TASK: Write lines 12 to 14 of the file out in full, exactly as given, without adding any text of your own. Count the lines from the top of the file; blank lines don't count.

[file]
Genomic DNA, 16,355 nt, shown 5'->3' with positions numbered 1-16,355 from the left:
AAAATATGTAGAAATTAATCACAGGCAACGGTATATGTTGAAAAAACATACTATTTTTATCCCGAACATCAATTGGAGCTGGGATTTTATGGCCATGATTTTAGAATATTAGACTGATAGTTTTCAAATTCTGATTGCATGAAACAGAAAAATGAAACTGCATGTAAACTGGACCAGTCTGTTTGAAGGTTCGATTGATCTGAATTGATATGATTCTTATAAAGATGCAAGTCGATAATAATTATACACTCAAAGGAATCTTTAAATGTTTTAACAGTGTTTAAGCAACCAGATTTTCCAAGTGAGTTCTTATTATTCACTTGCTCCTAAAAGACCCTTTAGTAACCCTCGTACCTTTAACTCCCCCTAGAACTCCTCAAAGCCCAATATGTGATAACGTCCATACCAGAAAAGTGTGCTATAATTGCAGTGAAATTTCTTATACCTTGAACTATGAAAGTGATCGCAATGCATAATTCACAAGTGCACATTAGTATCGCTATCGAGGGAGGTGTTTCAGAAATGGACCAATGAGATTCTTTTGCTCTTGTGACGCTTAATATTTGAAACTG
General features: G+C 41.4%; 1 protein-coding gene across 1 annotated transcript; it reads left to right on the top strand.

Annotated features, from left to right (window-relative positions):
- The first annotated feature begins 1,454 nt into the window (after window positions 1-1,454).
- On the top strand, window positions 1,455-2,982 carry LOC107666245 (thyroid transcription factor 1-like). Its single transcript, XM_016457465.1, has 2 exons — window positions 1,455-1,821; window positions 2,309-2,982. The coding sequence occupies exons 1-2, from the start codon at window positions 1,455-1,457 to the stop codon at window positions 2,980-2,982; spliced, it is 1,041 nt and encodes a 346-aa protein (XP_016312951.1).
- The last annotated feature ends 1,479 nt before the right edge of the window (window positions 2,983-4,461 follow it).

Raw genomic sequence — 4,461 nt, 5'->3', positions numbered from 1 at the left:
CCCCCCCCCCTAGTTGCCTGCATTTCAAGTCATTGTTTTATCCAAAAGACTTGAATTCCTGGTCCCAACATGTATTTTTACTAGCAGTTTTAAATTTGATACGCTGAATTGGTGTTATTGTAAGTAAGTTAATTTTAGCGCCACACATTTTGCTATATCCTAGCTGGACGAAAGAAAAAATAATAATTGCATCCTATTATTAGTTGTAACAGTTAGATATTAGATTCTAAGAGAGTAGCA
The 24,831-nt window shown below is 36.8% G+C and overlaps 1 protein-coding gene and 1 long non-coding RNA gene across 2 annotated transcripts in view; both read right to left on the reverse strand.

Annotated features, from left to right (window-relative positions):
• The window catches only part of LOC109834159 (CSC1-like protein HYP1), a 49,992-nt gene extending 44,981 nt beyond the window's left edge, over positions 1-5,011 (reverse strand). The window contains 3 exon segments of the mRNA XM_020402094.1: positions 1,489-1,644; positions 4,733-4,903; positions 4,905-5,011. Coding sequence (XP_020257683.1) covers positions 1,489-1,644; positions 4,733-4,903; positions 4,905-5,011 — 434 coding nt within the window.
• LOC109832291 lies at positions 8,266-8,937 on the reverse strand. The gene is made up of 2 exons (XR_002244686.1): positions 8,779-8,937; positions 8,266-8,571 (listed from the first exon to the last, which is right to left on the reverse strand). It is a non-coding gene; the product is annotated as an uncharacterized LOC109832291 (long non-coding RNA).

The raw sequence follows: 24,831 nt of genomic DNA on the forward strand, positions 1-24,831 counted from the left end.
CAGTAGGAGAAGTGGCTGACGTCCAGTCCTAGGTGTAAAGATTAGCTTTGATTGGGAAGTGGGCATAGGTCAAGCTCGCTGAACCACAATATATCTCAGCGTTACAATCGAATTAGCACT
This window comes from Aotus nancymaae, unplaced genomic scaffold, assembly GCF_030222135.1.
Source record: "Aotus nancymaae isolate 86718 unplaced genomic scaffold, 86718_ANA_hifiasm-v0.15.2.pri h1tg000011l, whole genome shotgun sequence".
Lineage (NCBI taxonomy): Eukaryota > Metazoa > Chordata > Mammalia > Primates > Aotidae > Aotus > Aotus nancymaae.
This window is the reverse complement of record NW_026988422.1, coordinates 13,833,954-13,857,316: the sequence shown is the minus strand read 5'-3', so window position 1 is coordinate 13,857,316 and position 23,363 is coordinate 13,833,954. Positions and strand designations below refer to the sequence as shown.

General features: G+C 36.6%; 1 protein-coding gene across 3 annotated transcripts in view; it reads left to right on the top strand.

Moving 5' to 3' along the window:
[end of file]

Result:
• The window catches only part of LOC109834159 (CSC1-like protein HYP1), a 49,992-nt gene extending 44,981 nt beyond the window's left edge, over positions 1-5,011 (reverse strand). The window contains 3 exon segments of the mRNA XM_020402094.1: positions 1,489-1,644; positions 4,733-4,903; positions 4,905-5,011. Coding sequence (XP_020257683.1) covers positions 1,489-1,644; positions 4,733-4,903; positions 4,905-5,011 — 434 coding nt within the window.
• LOC109832291 lies at positions 8,266-8,937 on the reverse strand. The gene is made up of 2 exons (XR_002244686.1): positions 8,779-8,937; positions 8,266-8,571 (listed from the first exon to the last, which is right to left on the reverse strand). It is a non-coding gene; the product is annotated as an uncharacterized LOC109832291 (long non-coding RNA).

The raw sequence follows: 24,831 nt of genomic DNA on the forward strand, positions 1-24,831 counted from the left end.